from dask_cuda.local_cuda_cluster import cuda_visible_devices


class CPUAffinity:
""" A Worker plugin to pin CPU affinity """
def __init__(self, cores):
self.cores = cores

def setup(self, worker=None):
os.sched_setaffinity(0, self.cores)


affinity = { # See nvidia-smi topo -m
0: list(range(0, 20)) + list(range(40, 60)),
1: list(range(0, 20)) + list(range(40, 60)),
2: list(range(0, 20)) + list(range(40, 60)),
3: list(range(0, 20)) + list(range(40, 60)),
4: list(range(20, 40)) + list(range(60, 79)),
5: list(range(20, 40)) + list(range(60, 79)),
6: list(range(20, 40)) + list(range(60, 79)),
7: list(range(20, 40)) + list(range(60, 79)),
}

def DGX(
interface="ib",
dashboard_address=":8787",
threads_per_worker=1,
silence_logs=True,
CUDA_VISIBLE_DEVICES=None,
**kwargs
):
""" A Local Cluster for a DGX 1 machine

NVIDIA's DGX-1 machine has a complex architecture mapping CPUs,
GPUs, and network hardware. This function creates a local cluster
that tries to respect this hardware as much as possible.

It creates one Dask worker process per GPU, and assigns each worker
process the correct CPU cores and Network interface cards to
maximize performance.

That being said, things aren't perfect. Today a DGX has very high
performance between certain sets of GPUs and not others. A Dask DGX
cluster that uses only certain tightly coupled parts of the computer
will have significantly higher bandwidth than a deployment on the
entire thing.

Parameters
----------
interface: str
The interface prefix for the infiniband networking cards. This is
often "ib"` or "bond". We will add the numeric suffix 0,1,2,3 as
appropriate. Defaults to "ib".
dashboard_address: str
The address for the scheduler dashboard. Defaults to ":8787".
CUDA_VISIBLE_DEVICES: str
String like ``"0,1,2,3"`` or ``[0, 1, 2, 3]`` to restrict
activity to different GPUs

Examples
--------
>>> from dask_cuda import DGX
>>> from dask.distributed import Client
>>> cluster = DGX(interface='ib')
>>> client = Client(cluster)
"""
if CUDA_VISIBLE_DEVICES is None:
CUDA_VISIBLE_DEVICES = os.environ.get("CUDA_VISIBLE_DEVICES", "0,1,2,3,4,5,6,7")
if isinstance(CUDA_VISIBLE_DEVICES, str):
CUDA_VISIBLE_DEVICES = CUDA_VISIBLE_DEVICES.split(",")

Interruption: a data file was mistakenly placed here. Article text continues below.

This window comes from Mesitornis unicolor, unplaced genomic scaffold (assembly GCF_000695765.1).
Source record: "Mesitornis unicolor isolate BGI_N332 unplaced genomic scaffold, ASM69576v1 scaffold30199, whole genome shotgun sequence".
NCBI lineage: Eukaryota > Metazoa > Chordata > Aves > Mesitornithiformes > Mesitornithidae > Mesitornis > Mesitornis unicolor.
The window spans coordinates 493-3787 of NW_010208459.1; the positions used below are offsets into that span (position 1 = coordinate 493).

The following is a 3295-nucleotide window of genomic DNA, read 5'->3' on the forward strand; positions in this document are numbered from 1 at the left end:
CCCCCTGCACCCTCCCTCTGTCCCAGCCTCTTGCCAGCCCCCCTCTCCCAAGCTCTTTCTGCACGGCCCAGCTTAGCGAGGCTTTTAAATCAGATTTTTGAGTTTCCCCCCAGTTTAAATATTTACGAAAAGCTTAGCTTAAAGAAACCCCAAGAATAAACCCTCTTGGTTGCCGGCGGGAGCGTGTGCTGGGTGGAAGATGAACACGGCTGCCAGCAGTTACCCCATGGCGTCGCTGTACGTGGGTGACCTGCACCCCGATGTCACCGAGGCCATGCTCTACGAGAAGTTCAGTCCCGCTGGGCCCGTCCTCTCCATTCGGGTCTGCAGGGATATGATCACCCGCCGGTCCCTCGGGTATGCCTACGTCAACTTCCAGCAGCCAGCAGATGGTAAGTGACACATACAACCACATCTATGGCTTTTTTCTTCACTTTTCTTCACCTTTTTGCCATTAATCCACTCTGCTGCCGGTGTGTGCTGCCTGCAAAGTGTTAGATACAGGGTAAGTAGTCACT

CUDA_VISIBLE_DEVICES = list(map(int, CUDA_VISIBLE_DEVICES))
memory_limit = TOTAL_MEMORY / 8

spec = {
i: {
"cls": Nanny,
"options": {
"env": {
"CUDA_VISIBLE_DEVICES": cuda_visible_devices(
ii, CUDA_VISIBLE_DEVICES
),
"UCX_TLS": "rc,cuda_copy,cuda_ipc",
},
"interface": interface + str(i // 2),
"protocol": "ucx",
"ncores": threads_per_worker,
"data": dict,
"preload": ["dask_cuda.initialize_context"],
"dashboard_address": ":0",
"plugins": [CPUAffinity(affinity[i])],
"silence_logs": silence_logs,
"memory_limit": memory_limit,
},
}
for ii, i in enumerate(CUDA_VISIBLE_DEVICES)
}

scheduler = {
"cls": Scheduler,
"options": {
"interface": interface + str(CUDA_VISIBLE_DEVICES[0] // 2),
"protocol": "ucx",
"dashboard_address": dashboard_address,
},
}

return SpecCluster(
workers=spec,
scheduler=scheduler,
silence_logs=silence_logs,
**kwargs
)

However, we never got the NVLink structure down. The Dask scheduler currentlystill assumes uniform bandwidths between workers. We’ve started to make smallsteps towards changing this, but we’re not there yet (this will be useful aswell for people that want to think about in-rack or cross-data-centerdeployments).

As usual, in solving a highly specific problem, we were able to solve a numberof lingering general features, which then made our specific problem easy towrite down.

Future Work

There has been significant effort over the last few months make everythingabove work. In particular we …

  • Modified UCX to support client-server workloads
  • Wrapped UCX with UCX-Py and design a Python async-await friendly interface
  • Wrapped UCX-Py with Dask
  • Hooked everything together to make generic workloads function well

The result is quite nice, especially for more communication heavy workloads.However there is still plenty to do. This section details what we’re thinkingabout now to continue this work.